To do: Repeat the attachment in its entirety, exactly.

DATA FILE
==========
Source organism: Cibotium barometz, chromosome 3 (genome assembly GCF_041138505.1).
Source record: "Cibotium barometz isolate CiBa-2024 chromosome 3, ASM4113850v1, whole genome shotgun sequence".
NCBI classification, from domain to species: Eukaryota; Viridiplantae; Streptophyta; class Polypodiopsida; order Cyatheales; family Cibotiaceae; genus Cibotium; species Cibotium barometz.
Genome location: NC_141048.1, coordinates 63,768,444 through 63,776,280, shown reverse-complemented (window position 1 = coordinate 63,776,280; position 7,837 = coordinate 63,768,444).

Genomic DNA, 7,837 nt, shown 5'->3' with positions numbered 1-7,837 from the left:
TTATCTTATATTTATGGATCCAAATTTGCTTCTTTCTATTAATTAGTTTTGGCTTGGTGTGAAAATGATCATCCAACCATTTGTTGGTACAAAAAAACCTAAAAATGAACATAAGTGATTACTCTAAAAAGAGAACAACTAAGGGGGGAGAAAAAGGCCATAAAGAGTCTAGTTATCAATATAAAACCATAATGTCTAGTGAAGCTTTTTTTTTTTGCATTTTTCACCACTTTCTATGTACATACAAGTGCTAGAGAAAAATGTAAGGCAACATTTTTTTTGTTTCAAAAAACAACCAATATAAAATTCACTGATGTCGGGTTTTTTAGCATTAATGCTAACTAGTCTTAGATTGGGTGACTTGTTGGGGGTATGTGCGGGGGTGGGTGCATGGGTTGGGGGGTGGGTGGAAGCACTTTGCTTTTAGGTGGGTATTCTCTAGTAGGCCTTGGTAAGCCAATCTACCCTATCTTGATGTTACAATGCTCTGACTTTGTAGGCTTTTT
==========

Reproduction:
Source organism: Cibotium barometz, chromosome 3 (genome assembly GCF_041138505.1).
Source record: "Cibotium barometz isolate CiBa-2024 chromosome 3, ASM4113850v1, whole genome shotgun sequence".
NCBI classification, from domain to species: Eukaryota; Viridiplantae; Streptophyta; class Polypodiopsida; order Cyatheales; family Cibotiaceae; genus Cibotium; species Cibotium barometz.
Genome location: NC_141048.1, coordinates 63,768,444 through 63,776,280, shown reverse-complemented (window position 1 = coordinate 63,776,280; position 7,837 = coordinate 63,768,444).

Genomic DNA, 7,837 nt, shown 5'->3' with positions numbered 1-7,837 from the left:
TTATCTTATATTTATGGATCCAAATTTGCTTCTTTCTATTAATTAGTTTTGGCTTGGTGTGAAAATGATCATCCAACCATTTGTTGGTACAAAAAAACCTAAAAATGAACATAAGTGATTACTCTAAAAAGAGAACAACTAAGGGGGGAGAAAAAGGCCATAAAGAGTCTAGTTATCAATATAAAACCATAATGTCTAGTGAAGCTTTTTTTTTTTGCATTTTTCACCACTTTCTATGTACATACAAGTGCTAGAGAAAAATGTAAGGCAACATTTTTTTTGTTTCAAAAAACAACCAATATAAAATTCACTGATGTCGGGTTTTTTAGCATTAATGCTAACTAGTCTTAGATTGGGTGACTTGTTGGGGGTATGTGCGGGGGTGGGTGCATGGGTTGGGGGGTGGGTGGAAGCACTTTGCTTTTAGGTGGGTATTCTCTAGTAGGCCTTGGTAAGCCAATCTACCCTATCTTGATGTTACAATGCTCTGACTTTGTAGGCTTTTT